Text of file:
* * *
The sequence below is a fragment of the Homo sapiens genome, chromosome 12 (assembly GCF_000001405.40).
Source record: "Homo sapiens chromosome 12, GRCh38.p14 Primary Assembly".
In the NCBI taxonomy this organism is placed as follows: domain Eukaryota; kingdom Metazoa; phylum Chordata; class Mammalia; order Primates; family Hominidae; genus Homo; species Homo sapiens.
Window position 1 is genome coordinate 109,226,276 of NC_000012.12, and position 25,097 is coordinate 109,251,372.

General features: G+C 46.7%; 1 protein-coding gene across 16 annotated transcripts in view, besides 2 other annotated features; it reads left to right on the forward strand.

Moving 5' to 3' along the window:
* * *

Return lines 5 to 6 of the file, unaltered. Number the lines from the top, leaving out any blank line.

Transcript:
General features: G+C 46.7%; 1 protein-coding gene across 16 annotated transcripts in view, besides 2 other annotated features; it reads left to right on the forward strand.

Moving 5' to 3' along the window: